More To Come Later

“Wake up.  You were snoring,” Said the bailiff–while shaking my shoulder.

“Yes, he was–very loudly,”  Said one of my fellow jurors.

“Sleep on your own time–not on the court’s,”  Warned the bailiff.

Doubtful, anything that drastic will happen.  I’ve been summoned for jury duty the first two weeks of April.

Not that I have anything against doing one’s civic duty.  I’m a Vietnam-era vet, for Heaven’s sake.

I know that obligations can turn into more than one hoped for.  My wife served on a jury;  was selected for a murder trial that deliberated for three months.

“Who was Dog the Bounty Hunter?”  My wife asked, upon her return, one night during the trial.  During break that day the reality show star had been outside the courthouse.  She wasn’t impressed with the “Dogster”–only with the plethora of local TV news crews.

Whatever happens, there won’t be much time for blogging, or other internet activities.  I won’t be able to talk about any of the proceedings.

Not to worry–other than the 45 mile commute each direction; my wife warned me; most of the time would be consumed by legal wrangling between prosecution and defense teams.

“It would be like going to work for the county every day,” She said.  “Hurry up and wait.”  Where had I heard that before?

Never Could Say Goodbye

Why did the process of leaving a family friend or relative’s house seem to take forever?  Little kids hated adult small talk, “My how you’ve grown.  What grade were you in school? You’re almost as tall as your older brother.”

Adult chattering never stopped.  Pitiful expressions, tugging at mom’s skirt, never made the process go faster. Going to your father for help didn’t work, either.  His standard response, “Go ask your mother.”  Which really meant, he knew from years of experience, saying goodbye could not be hurried.

Two generations later, blessed with more patience, the process hadn’t changed.  Only the players in these mini-dramas were different.  Grandma, family matriarch, cooked at home–did most of the cooking away from home.

For that reason, the head chef needed proper utensils, small appliances, to feel at home away from home–anything easily transportable.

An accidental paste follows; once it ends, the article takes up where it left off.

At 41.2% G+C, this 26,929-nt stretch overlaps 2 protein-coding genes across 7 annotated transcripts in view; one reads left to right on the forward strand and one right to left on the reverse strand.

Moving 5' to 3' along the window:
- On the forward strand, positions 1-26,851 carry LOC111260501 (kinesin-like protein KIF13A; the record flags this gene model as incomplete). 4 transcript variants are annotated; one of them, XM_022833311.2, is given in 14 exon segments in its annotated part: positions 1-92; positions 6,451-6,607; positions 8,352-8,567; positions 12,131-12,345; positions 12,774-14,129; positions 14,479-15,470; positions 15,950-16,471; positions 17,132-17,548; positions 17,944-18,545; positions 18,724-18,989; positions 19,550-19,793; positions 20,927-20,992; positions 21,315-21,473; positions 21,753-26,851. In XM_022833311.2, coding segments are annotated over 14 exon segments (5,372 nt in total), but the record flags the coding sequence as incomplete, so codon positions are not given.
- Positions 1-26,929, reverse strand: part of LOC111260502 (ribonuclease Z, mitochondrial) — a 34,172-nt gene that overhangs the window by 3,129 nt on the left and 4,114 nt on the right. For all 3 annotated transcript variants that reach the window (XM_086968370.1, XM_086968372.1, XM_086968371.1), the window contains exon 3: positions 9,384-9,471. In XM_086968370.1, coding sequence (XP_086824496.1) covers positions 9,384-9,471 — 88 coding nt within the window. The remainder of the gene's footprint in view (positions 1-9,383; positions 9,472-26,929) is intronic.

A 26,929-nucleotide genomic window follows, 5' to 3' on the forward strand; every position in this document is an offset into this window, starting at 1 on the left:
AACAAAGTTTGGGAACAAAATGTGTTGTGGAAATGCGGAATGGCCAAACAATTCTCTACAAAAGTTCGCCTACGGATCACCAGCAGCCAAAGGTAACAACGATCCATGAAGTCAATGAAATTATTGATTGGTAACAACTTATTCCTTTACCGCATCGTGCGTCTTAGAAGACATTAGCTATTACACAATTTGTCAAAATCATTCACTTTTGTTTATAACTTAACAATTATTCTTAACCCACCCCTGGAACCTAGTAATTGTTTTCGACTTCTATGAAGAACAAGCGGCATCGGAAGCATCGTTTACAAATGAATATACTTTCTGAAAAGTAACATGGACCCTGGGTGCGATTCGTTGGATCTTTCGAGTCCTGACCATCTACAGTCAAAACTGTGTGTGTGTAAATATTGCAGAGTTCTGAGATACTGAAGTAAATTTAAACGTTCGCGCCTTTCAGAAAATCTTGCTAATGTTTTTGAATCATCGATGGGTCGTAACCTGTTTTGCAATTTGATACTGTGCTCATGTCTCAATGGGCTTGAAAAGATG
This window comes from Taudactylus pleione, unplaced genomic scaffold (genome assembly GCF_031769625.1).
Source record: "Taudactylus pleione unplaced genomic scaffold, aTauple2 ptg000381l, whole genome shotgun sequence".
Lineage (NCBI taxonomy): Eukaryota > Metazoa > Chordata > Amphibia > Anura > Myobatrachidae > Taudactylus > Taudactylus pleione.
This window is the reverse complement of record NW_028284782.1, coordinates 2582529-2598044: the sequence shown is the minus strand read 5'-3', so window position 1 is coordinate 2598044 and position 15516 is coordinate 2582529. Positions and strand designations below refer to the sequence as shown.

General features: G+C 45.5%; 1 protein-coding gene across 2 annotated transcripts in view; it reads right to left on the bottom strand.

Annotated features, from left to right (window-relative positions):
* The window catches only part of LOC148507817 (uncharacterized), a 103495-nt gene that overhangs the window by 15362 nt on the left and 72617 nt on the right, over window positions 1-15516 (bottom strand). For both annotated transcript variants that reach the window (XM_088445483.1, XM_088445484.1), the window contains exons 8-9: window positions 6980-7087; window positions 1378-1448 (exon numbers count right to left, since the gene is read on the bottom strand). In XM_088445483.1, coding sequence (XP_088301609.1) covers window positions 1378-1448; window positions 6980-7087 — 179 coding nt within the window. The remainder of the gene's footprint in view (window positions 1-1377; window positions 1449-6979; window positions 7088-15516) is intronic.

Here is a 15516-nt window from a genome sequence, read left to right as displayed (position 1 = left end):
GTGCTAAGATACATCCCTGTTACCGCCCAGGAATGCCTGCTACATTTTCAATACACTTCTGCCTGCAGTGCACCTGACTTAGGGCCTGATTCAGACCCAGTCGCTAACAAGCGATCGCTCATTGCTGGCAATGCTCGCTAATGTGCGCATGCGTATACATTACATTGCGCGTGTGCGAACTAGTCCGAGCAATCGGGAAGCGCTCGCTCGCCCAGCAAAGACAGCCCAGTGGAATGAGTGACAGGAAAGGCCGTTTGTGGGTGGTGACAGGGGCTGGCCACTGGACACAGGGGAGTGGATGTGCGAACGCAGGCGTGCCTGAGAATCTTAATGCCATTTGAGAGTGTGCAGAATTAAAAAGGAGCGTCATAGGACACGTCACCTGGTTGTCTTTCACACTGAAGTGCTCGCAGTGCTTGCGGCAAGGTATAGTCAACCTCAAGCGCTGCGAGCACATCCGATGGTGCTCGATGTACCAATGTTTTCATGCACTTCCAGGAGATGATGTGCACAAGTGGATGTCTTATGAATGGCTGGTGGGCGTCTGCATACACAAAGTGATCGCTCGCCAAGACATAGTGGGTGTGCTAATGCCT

Leftovers had to be divvied up.  Grandma refereed the process.  “Don’t take all of that–take more of this.  Your sister likes cranberries, you know.”

“Where were the disposable containers?  I can’t find anything in your kitchen.  Why do you keep things on  top shelves where I can’t reach them?  Better take a couple of pieces of this lemon meringue pie.  Your grandpa and I will never eat it–it will just go bad.”

Lost items, previously ignored, became priorities; followed by discussions of where said lost items could be; bouts of anxiety, then, retrieval of lost items–purses, sweaters, jackets, electronic devices.  When, items weren’t found.  “Well, I’ll pick it up next time–or you can mail it to me.”  The postal service would never go out of business on our account.

When visitors left our house, the process was mostly the same.  Grandkids added interesting twists to the goodbye process.  Internet savvy kids left behind connectors, adapters–strange to unhip grandparents, various clothing articles.  They sometimes took things home, not noticed, until weeks, even months, later.

“What happened to the Caladryl lotion?”  I asked, after getting into some poison ivy.  “Oh, one of the grandkids took it home–he had an itchy rash.”  That wasn’t going to help me at that moment.

Goodbyes and hugs took forever, because we never could say goodbye.




Things were done the same

Because nobody complained

It was making a living

Everybody’s so sensitive

Tired of walking on eggshells

I’m not talking anymore

Unless, it’s somebody I know and trust

There are fewer of them everyday

How can you tell friends from enemies anymore?

The welcome mat was rolled up and stored

Somewhere further away from reality


I’m a rambling kind of guy today–about anything and everything.  Sometimes I wonder; where have all the free spirits gone?  Are they busy taking themselves too seriously?  Thumping melons in the market; exaggerating for effect; throwing stones in glass houses–like they know they shouldn’t; then complaining when rains come in.

Trips off the beaten path, I happen to relish.  It’s a risk/reward thing–sometimes there are few rewards.  But, they make me happy.  Sometimes compliments do fall like rain.  And, if they’re genuine, are delightful.

My blog has been heavy with bird posts–as of late.  I’m not an ornithologist–just love nature.  I’m blessed to reside in beautiful surroundings.

Some dear friends will be stopping by to visit next week.  I’m looking forward to it.  There may be a brief lull in blog posts to participate in new adventures.  Who knows–it could lead to new post ideas?

It’s a complete turnaround for me–to improve general fitness with thrice weekly trips to my local YMCA.  This time, it’s not been a post-holiday guilt trip, over by February.  I feel better–whether I look better is open to debate.

A few days ago, I mentioned going to the gym to a friend.  His response–he’d gone in the past with some success.  What he couldn’t deal with, were people taking up time on machines, talking and not exercising.

That was one example of bad behavior.  In my opinion, it was more about control (lack of control).  My friend was a manager before retirement–accustomed to giving orders and having them followed.  It doesn’t always work that way in the real world.  I’m trying to control my own behavior–that’s not easy, either.